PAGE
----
Pituitary metastases are uncommon, with breast and lung carcinomas being the most common primary sites. Of the minority that are symptomatic, diabetes insipidus (DI) is frequently present. We report two cases, one presenting with DI and the other with hypopituitarism and DI, who deteriorated rapidly and died within 3 months.
Case 1: A previously fit 53-year-old lady presented in December 2008 with a one month history of polyuria and polydipsia. Investigations confirmed DI. Baseline anterior pituitary function was normal. An MRI showed increased bulk and marked enhancement of the hypothalamus, pituitary gland and infundibulum with multiple enhancing lesions throughout the brain. She was noted to have a breast lump and mammography revealed moderately dense glandular tissue with a prominent duct pattern. CT confirmed a right-sided breast mass with right axillary, supraclavicular and mediastinal lymphadenopathy. Widespread sclerotic bone metastases were present. She died in March 2009.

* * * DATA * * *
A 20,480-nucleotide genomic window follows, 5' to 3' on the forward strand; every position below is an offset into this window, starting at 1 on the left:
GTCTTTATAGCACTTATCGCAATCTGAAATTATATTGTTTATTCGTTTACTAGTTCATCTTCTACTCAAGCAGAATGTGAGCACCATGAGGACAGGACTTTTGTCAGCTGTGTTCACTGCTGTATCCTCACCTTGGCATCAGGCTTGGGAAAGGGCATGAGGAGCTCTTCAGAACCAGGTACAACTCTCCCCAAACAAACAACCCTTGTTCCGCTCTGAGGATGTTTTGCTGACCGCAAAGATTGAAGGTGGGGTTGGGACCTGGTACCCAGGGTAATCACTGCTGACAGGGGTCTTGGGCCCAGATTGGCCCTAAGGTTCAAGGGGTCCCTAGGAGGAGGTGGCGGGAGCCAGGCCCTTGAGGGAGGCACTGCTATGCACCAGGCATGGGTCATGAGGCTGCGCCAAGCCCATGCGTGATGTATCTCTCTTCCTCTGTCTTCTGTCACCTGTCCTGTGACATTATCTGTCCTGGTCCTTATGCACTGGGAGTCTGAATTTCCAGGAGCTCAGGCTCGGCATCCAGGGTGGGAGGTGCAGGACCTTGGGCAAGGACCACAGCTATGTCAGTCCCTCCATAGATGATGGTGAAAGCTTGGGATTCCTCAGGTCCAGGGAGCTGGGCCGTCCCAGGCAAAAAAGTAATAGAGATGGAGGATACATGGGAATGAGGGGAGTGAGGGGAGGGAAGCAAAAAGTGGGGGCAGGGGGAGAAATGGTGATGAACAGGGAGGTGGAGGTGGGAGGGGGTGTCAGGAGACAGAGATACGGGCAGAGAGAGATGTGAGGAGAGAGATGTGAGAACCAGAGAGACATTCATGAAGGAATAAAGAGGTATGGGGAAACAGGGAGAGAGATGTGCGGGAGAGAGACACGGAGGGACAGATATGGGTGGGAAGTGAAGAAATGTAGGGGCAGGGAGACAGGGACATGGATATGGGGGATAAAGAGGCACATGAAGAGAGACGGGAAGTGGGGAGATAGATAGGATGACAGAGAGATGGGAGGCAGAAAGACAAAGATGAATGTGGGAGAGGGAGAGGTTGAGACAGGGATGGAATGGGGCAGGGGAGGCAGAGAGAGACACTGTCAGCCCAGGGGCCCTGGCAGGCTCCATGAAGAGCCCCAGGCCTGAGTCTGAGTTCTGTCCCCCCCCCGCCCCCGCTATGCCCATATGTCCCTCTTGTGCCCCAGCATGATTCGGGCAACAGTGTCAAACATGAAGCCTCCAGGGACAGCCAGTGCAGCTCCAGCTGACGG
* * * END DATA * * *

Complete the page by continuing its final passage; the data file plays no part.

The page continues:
Case 2: A 47-year-old lady was diagnosed with bilateral breast carcinoma with bone and liver metastases in 2007. She underwent bilateral mastectomies and received chemotherapy and radiotherapy in 2008. She presented in May 2009 with symptoms suggestive of hypopituitarism confirmed on biochemical testing. She also had DI. She was commenced on hydrocortisone, thyroxine and DDAVP. MRI demonstrated a large pituitary lesion with significant suprasellar extension. She underwent endoscopic transsphenoidal biopsy and histology was consistent with metastatic breast carcinoma. She received pituitary radiotherapy but died in August 2009.
Discussion: Published series of pituitary metastases have reported mean survival rates of 622 months. Both our patients had established metastatic disease elsewhere but once they presented with clinical features of pituitary involvement they deteriorated rapidly and died within 3 months. These cases also highlight that presentation with DI, unusual with pituitary adenomas, should alert the clinician to the probability of more sinister underlying hypothalamic-pituitary pathology.